SWBAT create a problem about the angles surrounding a transversal.

Students get a chance to create a challenging problem around transversals and revisit linear functions.

15 minutes

I suggest some teaching techniques around this lesson in this video:

Shaun's_Lesson: Teach_Students_to_Decompose_a_Transversal

The idea is for students to create a transversal problem involving algebraic thinking, specifically around balancing an equation. The goal is to create a problem that looks something like this: Transversal algebra sample

The thinking of this project is around questions like, "how do I create expressions that fit within the relationship between alternate interior, exterior and other angles formed between parallel lines and a transversal?"

The starting point is to have students use *graph* paper to sketch two parallel lines and then intersect them with some transversal. Then they can use a protractor to measure the angles formed at the intersection. This is the start of the project. One misconception to look for is to watch and see how students round their angles, since the sums of the angles must match the complementary and supplementary pairs.

I like to pull an example on my document camera and review the rounding process.

30 minutes

Once students are confident that they have the correct angle measures, we move onto the algebraic thinking. The goal of the project is to have students create a transversal diagram so that the expressions accurately represent the measures of the angles in their diagrams. One partnership will create the diagram and problem and then later we will swap and have another partnership find the angle measures using the algebraic expressions we create.

Again we use an example from the class to help students understand the purpose of the project.

In one example, we might have two supplementary angles 30 and 150. One approach is to let x = 30 and then decompose 150 into some addend pair, like 30 + 120. Then students can rewrite this in terms of x. 30 + 120 = x + 3x = 4x. However, we encourage students to mix it up. They might choose to write 30 + 120 as 30 + 4x.

To the person solving the they would only know that the two angles are x and 30 + 4x. Then to solve this problem (we share them later in class), a students would have to solve for x in the equation x + 30 + 4x = 180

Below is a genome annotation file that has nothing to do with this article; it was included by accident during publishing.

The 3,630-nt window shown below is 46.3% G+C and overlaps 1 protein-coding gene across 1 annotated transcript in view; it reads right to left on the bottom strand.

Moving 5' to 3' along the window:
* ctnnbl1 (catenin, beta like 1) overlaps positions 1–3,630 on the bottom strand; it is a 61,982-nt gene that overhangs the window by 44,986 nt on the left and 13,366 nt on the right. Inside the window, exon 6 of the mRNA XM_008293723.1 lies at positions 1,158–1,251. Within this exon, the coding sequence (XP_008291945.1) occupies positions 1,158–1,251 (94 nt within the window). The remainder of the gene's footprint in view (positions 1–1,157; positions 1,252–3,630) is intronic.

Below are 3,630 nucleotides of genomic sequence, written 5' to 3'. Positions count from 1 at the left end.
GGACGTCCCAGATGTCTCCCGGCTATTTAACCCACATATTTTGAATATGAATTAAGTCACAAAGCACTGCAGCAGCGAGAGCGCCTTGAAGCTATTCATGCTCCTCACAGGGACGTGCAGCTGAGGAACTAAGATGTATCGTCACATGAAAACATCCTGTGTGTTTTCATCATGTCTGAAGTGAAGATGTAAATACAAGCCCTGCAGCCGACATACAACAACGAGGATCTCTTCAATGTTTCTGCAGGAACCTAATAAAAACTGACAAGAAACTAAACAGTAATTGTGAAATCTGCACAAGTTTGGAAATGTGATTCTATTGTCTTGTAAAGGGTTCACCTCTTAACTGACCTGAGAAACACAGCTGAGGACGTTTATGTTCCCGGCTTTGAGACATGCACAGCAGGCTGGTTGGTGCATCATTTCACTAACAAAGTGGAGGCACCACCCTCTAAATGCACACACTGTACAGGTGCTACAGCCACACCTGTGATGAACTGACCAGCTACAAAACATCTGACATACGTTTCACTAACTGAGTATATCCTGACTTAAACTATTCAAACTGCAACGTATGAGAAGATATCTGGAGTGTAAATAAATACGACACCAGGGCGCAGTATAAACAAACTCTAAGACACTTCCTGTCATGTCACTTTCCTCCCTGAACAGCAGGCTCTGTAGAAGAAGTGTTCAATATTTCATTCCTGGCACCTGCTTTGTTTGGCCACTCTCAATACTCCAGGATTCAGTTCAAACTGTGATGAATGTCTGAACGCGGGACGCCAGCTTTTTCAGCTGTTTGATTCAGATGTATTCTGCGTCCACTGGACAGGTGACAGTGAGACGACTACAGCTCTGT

Another (more advanced) approach is to set x to *some value*. For example, a group might have two alternate interior angles, measuring 40 degrees each. We could set x equal to a factor of 40. We could really pick anything for x and still create a fun problem. It might make sense to use a factor when first introducing the idea.

For example, we could set x = 5. Then 40 = 8x. However, we could also write 40 in terms of 5 using any combination of terms. for example if we start with 11x and we know that x = 5, we could finish the expressions by asking, "if 11x = 55, 55 minus *what* equals 40?" Then we could write the expression 11x -15. In this case the expressions would then be 8x and 11x - 15. This is a tougher problem since students have to solve for x and then substitute x to find the correct angle measure.

Throughout this project, I conference with students as they work. It might take the entire class and some work at home for them to finalize their expressions. Once the expressions are finished, I conference with students by asking them for their expressions and solving the angles with them. We often have fun here and have conversations around tracing the source of an error or about *why* this process of decomposition works.

20 minutes

Highlight and reflect upon a few key student problems. A common misconception is that the value of x doesn't match the correct angle measure. Another more common problem is that students will leave one angle measure intact and then only write another angle as an algebraic expression.

For example, one partnership gave the supplement angle measures of 120 and 6x. This problem is far too easy. Here x = 10 and the other angle measure is 60. The question I then get is, "how could I make this tougher?"

To scale up this work, I revisit our initial discussion and suggest that x = *some number*. We might pick 4. Then 4 + 116 = 120 or 8 + 112 = 120 and we could write 2x + 112 = 120 for one of the expressions and the other angle of 60 could be written as 1/2x + 58. If they want to make the problem even more difficult, I encourage them to factor. For example they could write 1/2(x - 29) for one of the angles.

The goal is to swap and share project, so we reserve time to swap and solve other project problems. I give students post its solve for the angle values. Then they check their work with the project they are reviewing and discuss the experience with each other.